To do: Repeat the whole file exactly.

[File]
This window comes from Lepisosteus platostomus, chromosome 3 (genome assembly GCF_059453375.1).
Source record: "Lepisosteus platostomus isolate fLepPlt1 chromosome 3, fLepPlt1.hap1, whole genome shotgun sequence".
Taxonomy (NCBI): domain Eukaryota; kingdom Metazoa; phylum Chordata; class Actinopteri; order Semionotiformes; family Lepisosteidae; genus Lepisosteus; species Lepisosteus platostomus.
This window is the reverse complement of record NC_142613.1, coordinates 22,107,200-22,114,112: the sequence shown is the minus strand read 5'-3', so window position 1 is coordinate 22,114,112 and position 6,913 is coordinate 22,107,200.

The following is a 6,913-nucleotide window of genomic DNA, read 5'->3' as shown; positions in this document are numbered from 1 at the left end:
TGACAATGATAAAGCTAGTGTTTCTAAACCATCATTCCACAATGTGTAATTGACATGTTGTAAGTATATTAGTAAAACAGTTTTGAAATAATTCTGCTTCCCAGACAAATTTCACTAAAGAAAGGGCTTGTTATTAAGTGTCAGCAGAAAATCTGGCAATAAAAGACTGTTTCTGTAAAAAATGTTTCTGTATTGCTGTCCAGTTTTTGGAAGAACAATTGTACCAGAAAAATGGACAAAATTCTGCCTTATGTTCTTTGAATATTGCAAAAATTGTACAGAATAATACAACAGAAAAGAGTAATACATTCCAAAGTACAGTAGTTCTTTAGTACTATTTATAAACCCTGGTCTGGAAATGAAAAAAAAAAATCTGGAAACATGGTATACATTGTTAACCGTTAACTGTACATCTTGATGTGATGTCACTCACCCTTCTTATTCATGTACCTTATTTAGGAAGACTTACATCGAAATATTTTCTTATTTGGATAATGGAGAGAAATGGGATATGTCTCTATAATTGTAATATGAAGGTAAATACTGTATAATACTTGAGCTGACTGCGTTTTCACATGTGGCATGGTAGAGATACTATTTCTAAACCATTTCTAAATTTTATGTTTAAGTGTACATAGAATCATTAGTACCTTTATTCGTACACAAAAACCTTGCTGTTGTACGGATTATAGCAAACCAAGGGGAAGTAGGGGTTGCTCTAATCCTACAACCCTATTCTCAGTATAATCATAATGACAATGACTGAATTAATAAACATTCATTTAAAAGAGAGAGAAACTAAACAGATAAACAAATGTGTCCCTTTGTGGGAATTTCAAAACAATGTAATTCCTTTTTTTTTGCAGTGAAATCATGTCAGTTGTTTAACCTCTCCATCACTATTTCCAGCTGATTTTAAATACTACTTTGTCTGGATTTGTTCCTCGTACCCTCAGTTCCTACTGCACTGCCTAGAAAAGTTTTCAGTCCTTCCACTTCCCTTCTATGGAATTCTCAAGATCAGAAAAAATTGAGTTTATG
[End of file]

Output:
This window comes from Lepisosteus platostomus, chromosome 3 (genome assembly GCF_059453375.1).
Source record: "Lepisosteus platostomus isolate fLepPlt1 chromosome 3, fLepPlt1.hap1, whole genome shotgun sequence".
Taxonomy (NCBI): domain Eukaryota; kingdom Metazoa; phylum Chordata; class Actinopteri; order Semionotiformes; family Lepisosteidae; genus Lepisosteus; species Lepisosteus platostomus.
This window is the reverse complement of record NC_142613.1, coordinates 22,107,200-22,114,112: the sequence shown is the minus strand read 5'-3', so window position 1 is coordinate 22,114,112 and position 6,913 is coordinate 22,107,200.

The following is a 6,913-nucleotide window of genomic DNA, read 5'->3' as shown; positions in this document are numbered from 1 at the left end:
TGACAATGATAAAGCTAGTGTTTCTAAACCATCATTCCACAATGTGTAATTGACATGTTGTAAGTATATTAGTAAAACAGTTTTGAAATAATTCTGCTTCCCAGACAAATTTCACTAAAGAAAGGGCTTGTTATTAAGTGTCAGCAGAAAATCTGGCAATAAAAGACTGTTTCTGTAAAAAATGTTTCTGTATTGCTGTCCAGTTTTTGGAAGAACAATTGTACCAGAAAAATGGACAAAATTCTGCCTTATGTTCTTTGAATATTGCAAAAATTGTACAGAATAATACAACAGAAAAGAGTAATACATTCCAAAGTACAGTAGTTCTTTAGTACTATTTATAAACCCTGGTCTGGAAATGAAAAAAAAAAATCTGGAAACATGGTATACATTGTTAACCGTTAACTGTACATCTTGATGTGATGTCACTCACCCTTCTTATTCATGTACCTTATTTAGGAAGACTTACATCGAAATATTTTCTTATTTGGATAATGGAGAGAAATGGGATATGTCTCTATAATTGTAATATGAAGGTAAATACTGTATAATACTTGAGCTGACTGCGTTTTCACATGTGGCATGGTAGAGATACTATTTCTAAACCATTTCTAAATTTTATGTTTAAGTGTACATAGAATCATTAGTACCTTTATTCGTACACAAAAACCTTGCTGTTGTACGGATTATAGCAAACCAAGGGGAAGTAGGGGTTGCTCTAATCCTACAACCCTATTCTCAGTATAATCATAATGACAATGACTGAATTAATAAACATTCATTTAAAAGAGAGAGAAACTAAACAGATAAACAAATGTGTCCCTTTGTGGGAATTTCAAAACAATGTAATTCCTTTTTTTTTGCAGTGAAATCATGTCAGTTGTTTAACCTCTCCATCACTATTTCCAGCTGATTTTAAATACTACTTTGTCTGGATTTGTTCCTCGTACCCTCAGTTCCTACTGCACTGCCTAGAAAAGTTTTCAGTCCTTCCACTTCCCTTCTATGGAATTCTCAAGATCAGAAAAAATTGAGTTTATG